India’s press freedom ranking dips sharply, according to analysis by media watchdog Reporters Without Borders

The report criticises the corporatisation of the Indian media and claims that all mainstream media are now owned by businessmen close to PM Modi.

Published : May 03, 2023 18:00 IST - 5 MINS READ

Experts believe the recent raids at the BBC headquarters in India, coupled with the generally restrictive environment in which reporters operate, contributed to this decline.

Experts believe the recent raids at the BBC headquarters in India, coupled with the generally restrictive environment in which reporters operate, contributed to this decline. | Photo Credit: Jorm Sangsorn

India’s ranking in press freedom has seen a significant decline, as per the latest report by global media watchdog RSF or Reporters Without Borders. Released on World Press Freedom Day (May 3), the report ranked India 161st out of 180 countries. Some experts believe that the recent raids at the BBC headquarters in India, which drew worldwide criticism, coupled with the generally restrictive environment in which reporters operate, contributed to this decline. India’s ranking in 2022 was 150.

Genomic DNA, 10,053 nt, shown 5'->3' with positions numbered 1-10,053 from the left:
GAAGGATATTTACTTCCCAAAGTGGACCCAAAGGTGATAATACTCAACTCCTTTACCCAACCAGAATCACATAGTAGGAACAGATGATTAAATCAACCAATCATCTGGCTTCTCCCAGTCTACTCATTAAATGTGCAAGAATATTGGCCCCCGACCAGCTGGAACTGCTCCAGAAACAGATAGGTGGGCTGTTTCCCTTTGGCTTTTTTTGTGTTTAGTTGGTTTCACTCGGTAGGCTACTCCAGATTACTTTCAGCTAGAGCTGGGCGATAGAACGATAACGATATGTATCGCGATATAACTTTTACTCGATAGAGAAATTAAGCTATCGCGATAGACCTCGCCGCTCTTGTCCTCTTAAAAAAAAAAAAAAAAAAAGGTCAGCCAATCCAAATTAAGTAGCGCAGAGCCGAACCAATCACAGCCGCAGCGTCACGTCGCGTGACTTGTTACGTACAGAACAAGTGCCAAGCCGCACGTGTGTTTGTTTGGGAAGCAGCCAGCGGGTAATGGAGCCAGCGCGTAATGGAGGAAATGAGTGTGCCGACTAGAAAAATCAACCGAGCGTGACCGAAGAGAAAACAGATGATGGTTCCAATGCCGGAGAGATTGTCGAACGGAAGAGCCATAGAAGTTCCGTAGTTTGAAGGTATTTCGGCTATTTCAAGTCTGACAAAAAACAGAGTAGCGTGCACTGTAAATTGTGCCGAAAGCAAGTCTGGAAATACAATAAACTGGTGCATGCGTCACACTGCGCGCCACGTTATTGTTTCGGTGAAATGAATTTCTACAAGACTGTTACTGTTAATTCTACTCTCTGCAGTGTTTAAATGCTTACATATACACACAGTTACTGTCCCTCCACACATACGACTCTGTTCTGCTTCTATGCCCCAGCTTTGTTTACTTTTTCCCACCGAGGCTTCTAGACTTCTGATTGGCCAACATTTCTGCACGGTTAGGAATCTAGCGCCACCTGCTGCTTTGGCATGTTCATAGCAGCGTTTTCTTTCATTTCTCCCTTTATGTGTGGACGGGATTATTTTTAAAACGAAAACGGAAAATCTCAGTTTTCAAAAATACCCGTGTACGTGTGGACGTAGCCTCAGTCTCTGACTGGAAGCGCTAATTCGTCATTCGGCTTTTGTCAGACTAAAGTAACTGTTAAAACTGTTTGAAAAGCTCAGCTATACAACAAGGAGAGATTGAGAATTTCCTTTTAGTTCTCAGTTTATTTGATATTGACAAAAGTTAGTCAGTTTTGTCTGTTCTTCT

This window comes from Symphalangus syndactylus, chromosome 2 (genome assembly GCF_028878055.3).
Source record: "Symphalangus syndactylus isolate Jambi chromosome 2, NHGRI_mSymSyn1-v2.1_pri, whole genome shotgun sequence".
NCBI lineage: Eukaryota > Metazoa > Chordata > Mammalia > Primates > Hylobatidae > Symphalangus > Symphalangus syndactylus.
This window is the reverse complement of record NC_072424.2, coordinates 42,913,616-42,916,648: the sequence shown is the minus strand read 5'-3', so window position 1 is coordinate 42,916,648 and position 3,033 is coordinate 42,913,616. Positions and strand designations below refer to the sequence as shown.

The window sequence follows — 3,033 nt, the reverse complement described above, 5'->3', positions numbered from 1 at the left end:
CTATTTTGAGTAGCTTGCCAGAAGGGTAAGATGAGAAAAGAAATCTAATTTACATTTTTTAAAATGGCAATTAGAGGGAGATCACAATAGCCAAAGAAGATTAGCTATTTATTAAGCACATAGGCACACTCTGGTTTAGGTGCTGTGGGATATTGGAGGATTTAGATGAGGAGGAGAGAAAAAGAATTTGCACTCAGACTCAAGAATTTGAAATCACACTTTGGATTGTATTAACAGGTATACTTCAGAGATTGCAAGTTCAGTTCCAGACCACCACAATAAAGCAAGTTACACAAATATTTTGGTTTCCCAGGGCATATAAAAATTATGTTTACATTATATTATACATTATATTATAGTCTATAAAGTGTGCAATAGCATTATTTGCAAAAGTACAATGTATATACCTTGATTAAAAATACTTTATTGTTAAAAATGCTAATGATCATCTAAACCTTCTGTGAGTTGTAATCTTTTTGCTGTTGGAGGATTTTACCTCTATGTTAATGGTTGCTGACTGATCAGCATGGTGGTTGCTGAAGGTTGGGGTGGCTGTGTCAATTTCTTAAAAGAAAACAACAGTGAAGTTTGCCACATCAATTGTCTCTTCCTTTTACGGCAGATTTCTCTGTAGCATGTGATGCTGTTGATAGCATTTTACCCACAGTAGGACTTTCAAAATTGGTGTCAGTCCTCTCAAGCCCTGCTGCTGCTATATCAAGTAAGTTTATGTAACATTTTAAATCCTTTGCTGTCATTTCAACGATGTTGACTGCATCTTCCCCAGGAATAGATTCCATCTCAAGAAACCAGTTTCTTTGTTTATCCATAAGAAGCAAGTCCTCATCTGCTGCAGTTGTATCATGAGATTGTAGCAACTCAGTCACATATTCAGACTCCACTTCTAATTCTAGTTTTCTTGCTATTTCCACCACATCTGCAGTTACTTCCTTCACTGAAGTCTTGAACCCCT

Neighboring countries Sri Lanka and Pakistan have shown improvement in their rankings compared to last year, with Pakistan climbing to the 150th spot from 157th in 2022, and Sri Lanka jumping 11 spots to acquire the 135th rank. Norway, Ireland, and Denmark secured the first three ranks, respectively. Meanwhile, Vietnam (178th), China (179th), and North Korea (180th) were at the bottom three.

The RSF report notes that “China is the world’s biggest jailer of journalists and press freedom advocates” and criticises the corporatisation of media in India, pointing out that “all the mainstream media are now owned by wealthy businessmen close to Prime Minister Narendra Modi.”

Journalists are forced to censor themselves

The report highlights that the fear of a political backlash is forcing journalists to restrict their content. “Modi has an army of supporters who track down all online reporting regarded as critical of the government and wage horrific harassment campaigns against the sources… many journalists are, in practice, forced to censor themselves.”